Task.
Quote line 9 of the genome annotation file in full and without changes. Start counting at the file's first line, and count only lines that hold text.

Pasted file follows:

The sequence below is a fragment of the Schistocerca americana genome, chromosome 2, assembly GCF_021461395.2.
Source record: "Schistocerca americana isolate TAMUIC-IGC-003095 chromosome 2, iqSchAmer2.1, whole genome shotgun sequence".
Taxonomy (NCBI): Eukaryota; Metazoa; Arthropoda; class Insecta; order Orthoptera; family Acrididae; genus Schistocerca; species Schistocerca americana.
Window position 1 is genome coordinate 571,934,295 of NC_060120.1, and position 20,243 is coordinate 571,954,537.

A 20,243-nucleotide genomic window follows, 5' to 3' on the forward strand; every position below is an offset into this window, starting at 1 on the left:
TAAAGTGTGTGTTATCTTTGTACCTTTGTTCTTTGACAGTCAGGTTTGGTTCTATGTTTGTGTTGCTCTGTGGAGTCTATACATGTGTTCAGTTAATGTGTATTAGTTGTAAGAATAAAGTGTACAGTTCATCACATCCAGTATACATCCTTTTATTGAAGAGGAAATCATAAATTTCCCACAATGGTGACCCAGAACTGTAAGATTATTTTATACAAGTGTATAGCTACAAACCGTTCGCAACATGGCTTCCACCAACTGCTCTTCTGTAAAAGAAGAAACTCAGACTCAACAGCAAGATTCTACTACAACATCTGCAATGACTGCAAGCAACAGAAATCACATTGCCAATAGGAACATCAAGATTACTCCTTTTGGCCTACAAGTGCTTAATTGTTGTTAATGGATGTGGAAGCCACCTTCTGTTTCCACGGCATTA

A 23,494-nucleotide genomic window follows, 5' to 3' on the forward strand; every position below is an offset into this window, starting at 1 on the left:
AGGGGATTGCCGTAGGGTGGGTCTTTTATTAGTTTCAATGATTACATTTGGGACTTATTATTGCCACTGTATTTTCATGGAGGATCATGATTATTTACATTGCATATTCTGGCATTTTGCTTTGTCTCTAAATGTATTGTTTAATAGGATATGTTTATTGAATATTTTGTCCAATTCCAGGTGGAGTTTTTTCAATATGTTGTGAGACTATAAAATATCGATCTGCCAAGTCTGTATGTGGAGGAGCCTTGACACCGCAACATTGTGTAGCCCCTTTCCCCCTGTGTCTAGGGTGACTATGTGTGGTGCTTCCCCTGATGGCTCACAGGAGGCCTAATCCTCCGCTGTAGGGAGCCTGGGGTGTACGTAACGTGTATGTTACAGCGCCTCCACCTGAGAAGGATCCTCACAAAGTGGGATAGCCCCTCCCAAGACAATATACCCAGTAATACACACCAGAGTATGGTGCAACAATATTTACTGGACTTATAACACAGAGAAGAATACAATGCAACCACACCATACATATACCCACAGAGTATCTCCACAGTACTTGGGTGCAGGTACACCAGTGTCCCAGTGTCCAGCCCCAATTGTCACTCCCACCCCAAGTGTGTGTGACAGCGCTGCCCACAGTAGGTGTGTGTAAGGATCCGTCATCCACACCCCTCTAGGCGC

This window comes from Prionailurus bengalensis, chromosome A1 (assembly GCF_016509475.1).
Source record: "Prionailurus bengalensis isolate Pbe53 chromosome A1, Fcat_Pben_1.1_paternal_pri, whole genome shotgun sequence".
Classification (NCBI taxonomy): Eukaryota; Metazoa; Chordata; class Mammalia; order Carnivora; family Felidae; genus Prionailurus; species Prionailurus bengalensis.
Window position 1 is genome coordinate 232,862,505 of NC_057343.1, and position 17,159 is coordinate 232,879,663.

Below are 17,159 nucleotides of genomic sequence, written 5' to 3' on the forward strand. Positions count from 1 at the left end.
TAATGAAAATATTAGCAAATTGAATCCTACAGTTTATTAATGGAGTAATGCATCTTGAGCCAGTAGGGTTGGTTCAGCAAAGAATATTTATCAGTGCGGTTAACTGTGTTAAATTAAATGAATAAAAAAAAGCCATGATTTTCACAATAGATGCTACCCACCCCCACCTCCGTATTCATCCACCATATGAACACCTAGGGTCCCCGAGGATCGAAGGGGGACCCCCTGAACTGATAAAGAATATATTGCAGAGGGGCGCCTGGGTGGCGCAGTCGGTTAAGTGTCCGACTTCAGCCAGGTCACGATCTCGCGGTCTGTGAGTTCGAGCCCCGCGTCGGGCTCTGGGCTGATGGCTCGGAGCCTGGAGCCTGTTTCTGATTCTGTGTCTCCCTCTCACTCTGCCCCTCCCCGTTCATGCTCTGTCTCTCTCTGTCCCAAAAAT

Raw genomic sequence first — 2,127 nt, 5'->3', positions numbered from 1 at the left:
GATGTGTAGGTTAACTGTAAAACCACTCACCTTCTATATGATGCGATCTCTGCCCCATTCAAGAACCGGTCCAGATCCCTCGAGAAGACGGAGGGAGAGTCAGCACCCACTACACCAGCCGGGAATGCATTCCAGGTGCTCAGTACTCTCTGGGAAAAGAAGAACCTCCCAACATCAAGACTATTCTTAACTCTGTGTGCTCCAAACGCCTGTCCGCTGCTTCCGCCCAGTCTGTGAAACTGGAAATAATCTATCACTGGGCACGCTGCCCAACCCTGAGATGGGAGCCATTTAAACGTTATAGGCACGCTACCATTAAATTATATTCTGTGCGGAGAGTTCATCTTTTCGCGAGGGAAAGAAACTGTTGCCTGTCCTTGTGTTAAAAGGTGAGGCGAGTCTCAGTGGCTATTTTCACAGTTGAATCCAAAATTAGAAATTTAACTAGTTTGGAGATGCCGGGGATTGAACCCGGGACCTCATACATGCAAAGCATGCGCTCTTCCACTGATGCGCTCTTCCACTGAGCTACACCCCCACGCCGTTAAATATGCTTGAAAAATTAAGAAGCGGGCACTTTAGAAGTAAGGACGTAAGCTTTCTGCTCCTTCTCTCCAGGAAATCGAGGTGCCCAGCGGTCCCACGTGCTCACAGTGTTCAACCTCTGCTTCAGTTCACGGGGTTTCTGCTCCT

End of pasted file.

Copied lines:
This window comes from Prionailurus bengalensis, chromosome A1 (assembly GCF_016509475.1).